Back in 1967, the Rover V8 was introduced in the British Islands and helped all the automakers from the UK to thrive and create excellent vehicles. Initially, the Rover V8 was the power unit created and imported by General Motors, called the Buick 215, which was an aluminum OHV pushrod engine. Because it was made of aluminum, the powerplant was very light, especially for that era, weighing only 317 lb (144 kg) while still capable of high power outputs, around 200 hp (203 PS).
The powerplant was a success if we were to compare sales volume with that of the competition. For example, in only three years, Buick developed 376,799 cars with this type of power unit. At one point, even brands like Pontiac or Oldsmobile were using the 215; that's why at one point, it was nicknamed the BOP 215 (BOP coming from Buick/Oldsmobile/Pontiac).
Since 1983, the Rover V8 was also present in the TVR models. A wide range of displacement from 3.5 to 5.0 -liter was made, and its power output was enough. In 1991, some worrying rumors spread about Rover being acquired by BMW in the near future. Peter Wheeler (owner of TVR) saw a need for a replacement solution out of fear that the Germans would shut the production of the Rover V8. You need to know that this powerplant was the soul and heart of most TVR models of the era, so Peter Wheeler's concerns were definitely understandable.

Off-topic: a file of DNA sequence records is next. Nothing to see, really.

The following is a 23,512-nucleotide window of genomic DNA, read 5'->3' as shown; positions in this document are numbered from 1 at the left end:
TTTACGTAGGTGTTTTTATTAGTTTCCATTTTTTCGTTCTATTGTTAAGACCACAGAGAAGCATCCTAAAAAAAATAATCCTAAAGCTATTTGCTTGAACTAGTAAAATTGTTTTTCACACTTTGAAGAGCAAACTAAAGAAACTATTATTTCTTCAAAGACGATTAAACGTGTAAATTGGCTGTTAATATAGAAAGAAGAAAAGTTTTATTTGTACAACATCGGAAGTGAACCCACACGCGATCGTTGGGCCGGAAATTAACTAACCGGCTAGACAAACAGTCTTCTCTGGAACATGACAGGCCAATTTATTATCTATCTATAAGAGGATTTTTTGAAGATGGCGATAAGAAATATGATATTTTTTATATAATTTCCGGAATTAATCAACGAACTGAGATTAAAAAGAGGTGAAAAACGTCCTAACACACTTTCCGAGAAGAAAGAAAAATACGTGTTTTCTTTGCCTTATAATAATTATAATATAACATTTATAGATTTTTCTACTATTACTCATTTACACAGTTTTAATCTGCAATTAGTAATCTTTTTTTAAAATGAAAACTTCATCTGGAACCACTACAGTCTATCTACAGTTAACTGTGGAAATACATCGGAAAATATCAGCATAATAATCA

Al Melling designed for the Lola F1 team an unusual 75-degree V8 engine, and he carried this aspect to TVR as well. Additionally, the 86-millimeter stroker crankshaft was of a flat plane design to enhance the capabilities for revs and power.
Although the application of two valves per cylinder may not seem fancy or modern enough for today's standards, the power unit was exceptionally efficient, with a power output of 360 hp (365 PS) at 6500 rpm. Besides, it had enough torque to 319 lb-ft (433 Nm). These numbers were good enough for a 4.2-liter engine.
Still, the engineers from TVR had a desire for even more muscle. As a result, the V8 was bored out to 91 millimeters with a slightly high compression ratio, resulting in 420 hp (426 PS) and 404 lb-ft (550 Nm) of torque.
major engineering failures.
Soon enough, Al Manning produced a six-cylinder, and the V8 was quickly forgotten. The last production series TVR was built in 2006. However, the second generation of the Griffith model is expected in 2023. Hopefully, the British brand could be revived to its former glory.